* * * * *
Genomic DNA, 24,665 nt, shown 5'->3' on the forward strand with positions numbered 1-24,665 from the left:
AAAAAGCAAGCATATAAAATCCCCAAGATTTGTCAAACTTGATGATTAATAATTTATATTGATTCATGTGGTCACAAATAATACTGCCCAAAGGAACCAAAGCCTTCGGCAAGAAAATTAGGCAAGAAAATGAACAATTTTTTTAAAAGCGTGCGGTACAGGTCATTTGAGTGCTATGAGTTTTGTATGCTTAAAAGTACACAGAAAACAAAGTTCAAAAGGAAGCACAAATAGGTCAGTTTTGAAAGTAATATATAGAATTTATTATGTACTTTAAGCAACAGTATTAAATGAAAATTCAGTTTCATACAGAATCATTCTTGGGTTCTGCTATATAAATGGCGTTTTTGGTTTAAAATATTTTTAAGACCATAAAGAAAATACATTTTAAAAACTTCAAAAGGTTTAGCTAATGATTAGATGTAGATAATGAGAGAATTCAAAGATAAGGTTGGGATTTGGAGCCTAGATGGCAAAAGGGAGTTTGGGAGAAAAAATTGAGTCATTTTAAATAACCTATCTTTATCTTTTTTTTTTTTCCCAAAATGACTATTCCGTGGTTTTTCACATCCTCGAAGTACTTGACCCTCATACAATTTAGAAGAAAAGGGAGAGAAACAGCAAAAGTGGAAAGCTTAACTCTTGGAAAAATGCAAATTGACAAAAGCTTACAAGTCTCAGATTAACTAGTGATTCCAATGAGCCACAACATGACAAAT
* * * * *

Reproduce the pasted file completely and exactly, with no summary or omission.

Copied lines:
Genomic DNA, 24,665 nt, shown 5'->3' on the forward strand with positions numbered 1-24,665 from the left:
AAAAAGCAAGCATATAAAATCCCCAAGATTTGTCAAACTTGATGATTAATAATTTATATTGATTCATGTGGTCACAAATAATACTGCCCAAAGGAACCAAAGCCTTCGGCAAGAAAATTAGGCAAGAAAATGAACAATTTTTTTAAAAGCGTGCGGTACAGGTCATTTGAGTGCTATGAGTTTTGTATGCTTAAAAGTACACAGAAAACAAAGTTCAAAAGGAAGCACAAATAGGTCAGTTTTGAAAGTAATATATAGAATTTATTATGTACTTTAAGCAACAGTATTAAATGAAAATTCAGTTTCATACAGAATCATTCTTGGGTTCTGCTATATAAATGGCGTTTTTGGTTTAAAATATTTTTAAGACCATAAAGAAAATACATTTTAAAAACTTCAAAAGGTTTAGCTAATGATTAGATGTAGATAATGAGAGAATTCAAAGATAAGGTTGGGATTTGGAGCCTAGATGGCAAAAGGGAGTTTGGGAGAAAAAATTGAGTCATTTTAAATAACCTATCTTTATCTTTTTTTTTTTTCCCAAAATGACTATTCCGTGGTTTTTCACATCCTCGAAGTACTTGACCCTCATACAATTTAGAAGAAAAGGGAGAGAAACAGCAAAAGTGGAAAGCTTAACTCTTGGAAAAATGCAAATTGACAAAAGCTTACAAGTCTCAGATTAACTAGTGATTCCAATGAGCCACAACATGACAAAT